With a trading partner I see infrequently, I can check randomly to be sure the certificate that was good the last time I used it is still good today, that nothing has changed. There are options in that situation that the application can apply through business logic. It can perform a validation check and gain a base level of assurance that it was issued by the institution, and is still good today. If explicit assurance is required—a specific guarantee of the certificate as it’s tied to a transaction—I can request and receive at the time of the transaction a warrantee from the issuing financial institution that, in fact, the process is sound. If it’s not sound and the warranty was obtained, the bank is the first line of defense for resolving the dispute. The bank works with the customer to determine whose problem it was and allocates risk accordingly.

Identrus includes ‘solution partners’ and member banks, all of which bring their current applications to the table. This expands the complexity of the model exponentially. By creating a single token, you simplify problems, but you also simplify theft of the token. Also, smart cards can be cracked in a number of ways. Does having one token make you more vulnerable than having 20? There is no technology out there that is not crackable. Control and response are the keys to controlling risk in any environment. That is our expertise. As we balance commercialization of a technology with real-world practicalities—what can be cracked and what can’t—we are constantly balancing one against the other. Twenty user IDs and passwords are complex for criminals, yes, but also for users, and therefore commercial use suffers. The complexity of administration suffers. If I suspect one ID or password has been compromised, should I revoke and reissue all of them?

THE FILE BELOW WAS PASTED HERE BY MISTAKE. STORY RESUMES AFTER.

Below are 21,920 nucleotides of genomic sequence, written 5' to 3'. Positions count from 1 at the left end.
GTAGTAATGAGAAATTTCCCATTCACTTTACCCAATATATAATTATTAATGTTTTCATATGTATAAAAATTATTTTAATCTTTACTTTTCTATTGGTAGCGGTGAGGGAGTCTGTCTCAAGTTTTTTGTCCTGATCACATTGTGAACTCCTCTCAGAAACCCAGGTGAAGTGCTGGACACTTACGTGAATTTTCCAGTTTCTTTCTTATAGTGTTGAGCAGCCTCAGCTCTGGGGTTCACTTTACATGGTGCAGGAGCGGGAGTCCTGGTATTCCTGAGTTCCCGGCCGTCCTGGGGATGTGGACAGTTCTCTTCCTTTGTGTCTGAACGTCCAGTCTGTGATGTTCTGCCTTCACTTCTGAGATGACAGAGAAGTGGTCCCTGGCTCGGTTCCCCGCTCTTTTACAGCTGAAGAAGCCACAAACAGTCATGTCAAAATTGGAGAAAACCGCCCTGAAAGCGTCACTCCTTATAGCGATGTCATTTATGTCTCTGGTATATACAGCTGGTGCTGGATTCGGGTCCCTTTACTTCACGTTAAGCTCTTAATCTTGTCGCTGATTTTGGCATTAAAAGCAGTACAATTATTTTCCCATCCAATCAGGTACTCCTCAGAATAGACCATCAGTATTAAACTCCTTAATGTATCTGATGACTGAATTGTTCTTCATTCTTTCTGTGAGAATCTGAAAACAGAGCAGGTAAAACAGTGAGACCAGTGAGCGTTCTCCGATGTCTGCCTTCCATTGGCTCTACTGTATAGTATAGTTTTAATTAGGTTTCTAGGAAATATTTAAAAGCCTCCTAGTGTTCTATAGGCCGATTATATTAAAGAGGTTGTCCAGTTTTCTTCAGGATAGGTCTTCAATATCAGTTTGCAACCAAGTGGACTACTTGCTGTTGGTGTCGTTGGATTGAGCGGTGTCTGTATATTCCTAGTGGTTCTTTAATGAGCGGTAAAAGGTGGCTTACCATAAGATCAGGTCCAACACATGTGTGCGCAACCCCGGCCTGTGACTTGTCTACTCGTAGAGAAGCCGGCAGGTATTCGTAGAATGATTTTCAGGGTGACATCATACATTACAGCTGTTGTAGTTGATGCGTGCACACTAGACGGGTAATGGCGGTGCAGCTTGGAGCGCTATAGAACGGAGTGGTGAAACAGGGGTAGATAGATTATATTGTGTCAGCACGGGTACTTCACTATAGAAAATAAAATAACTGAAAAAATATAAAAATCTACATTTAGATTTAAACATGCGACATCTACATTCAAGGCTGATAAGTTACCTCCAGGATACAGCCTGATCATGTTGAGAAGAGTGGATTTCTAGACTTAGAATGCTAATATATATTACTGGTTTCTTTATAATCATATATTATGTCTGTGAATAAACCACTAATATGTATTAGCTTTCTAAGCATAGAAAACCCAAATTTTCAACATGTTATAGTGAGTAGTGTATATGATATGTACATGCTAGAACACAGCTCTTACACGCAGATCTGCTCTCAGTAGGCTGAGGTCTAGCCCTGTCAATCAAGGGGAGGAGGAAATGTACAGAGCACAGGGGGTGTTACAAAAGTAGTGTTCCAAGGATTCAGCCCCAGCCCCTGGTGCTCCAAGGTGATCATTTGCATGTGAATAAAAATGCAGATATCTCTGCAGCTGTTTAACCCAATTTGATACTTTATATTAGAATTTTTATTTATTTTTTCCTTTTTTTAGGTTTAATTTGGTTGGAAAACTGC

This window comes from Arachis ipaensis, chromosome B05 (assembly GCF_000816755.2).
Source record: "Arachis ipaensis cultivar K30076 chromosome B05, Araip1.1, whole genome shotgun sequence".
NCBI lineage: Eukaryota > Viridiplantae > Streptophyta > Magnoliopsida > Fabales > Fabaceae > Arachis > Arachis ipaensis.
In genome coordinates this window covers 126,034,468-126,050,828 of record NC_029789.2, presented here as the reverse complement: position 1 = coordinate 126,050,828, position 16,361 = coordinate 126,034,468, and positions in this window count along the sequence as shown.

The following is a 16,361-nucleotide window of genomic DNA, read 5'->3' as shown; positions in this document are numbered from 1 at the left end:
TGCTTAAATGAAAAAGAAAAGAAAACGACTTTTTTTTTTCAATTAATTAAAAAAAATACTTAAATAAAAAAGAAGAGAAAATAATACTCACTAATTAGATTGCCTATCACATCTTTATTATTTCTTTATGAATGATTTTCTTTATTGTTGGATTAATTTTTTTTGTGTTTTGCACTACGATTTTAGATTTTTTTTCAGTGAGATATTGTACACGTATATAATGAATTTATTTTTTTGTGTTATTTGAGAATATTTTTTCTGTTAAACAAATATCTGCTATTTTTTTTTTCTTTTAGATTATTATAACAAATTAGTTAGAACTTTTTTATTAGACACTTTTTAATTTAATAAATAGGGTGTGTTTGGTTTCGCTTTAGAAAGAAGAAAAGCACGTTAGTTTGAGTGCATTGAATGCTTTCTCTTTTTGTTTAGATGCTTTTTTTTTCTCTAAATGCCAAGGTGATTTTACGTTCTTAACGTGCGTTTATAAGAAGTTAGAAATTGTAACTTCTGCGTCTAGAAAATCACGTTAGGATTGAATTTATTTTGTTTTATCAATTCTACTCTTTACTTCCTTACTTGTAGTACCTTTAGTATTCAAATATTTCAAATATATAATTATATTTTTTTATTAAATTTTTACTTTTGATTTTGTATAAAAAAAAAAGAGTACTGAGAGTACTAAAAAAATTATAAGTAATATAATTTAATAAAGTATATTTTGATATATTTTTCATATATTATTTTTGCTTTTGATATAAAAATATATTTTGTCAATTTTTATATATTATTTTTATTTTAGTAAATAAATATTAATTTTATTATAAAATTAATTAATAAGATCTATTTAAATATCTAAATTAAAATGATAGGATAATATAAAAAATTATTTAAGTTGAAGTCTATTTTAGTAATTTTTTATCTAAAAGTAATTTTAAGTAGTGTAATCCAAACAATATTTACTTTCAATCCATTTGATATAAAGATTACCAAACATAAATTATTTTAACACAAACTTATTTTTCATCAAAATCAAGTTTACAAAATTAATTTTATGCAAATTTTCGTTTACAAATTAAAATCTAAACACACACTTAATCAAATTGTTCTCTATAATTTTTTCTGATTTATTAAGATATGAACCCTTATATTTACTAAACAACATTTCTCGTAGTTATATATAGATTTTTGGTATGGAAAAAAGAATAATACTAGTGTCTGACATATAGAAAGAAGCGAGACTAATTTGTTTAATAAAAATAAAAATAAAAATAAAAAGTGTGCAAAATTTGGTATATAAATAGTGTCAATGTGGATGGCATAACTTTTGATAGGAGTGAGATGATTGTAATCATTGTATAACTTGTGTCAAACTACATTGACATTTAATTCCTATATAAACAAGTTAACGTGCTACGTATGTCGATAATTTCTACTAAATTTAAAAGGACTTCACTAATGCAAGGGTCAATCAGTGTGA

By focusing on just one, you simplify user experience and give the user a broader ability to control that token. If there is a problem, you have a clean line of command to administer a solution and manage risk. There’s a number to call to report a problem. Revocation can be immediate. Quicker risk management must be adopted as any form of electronic security is commercialized.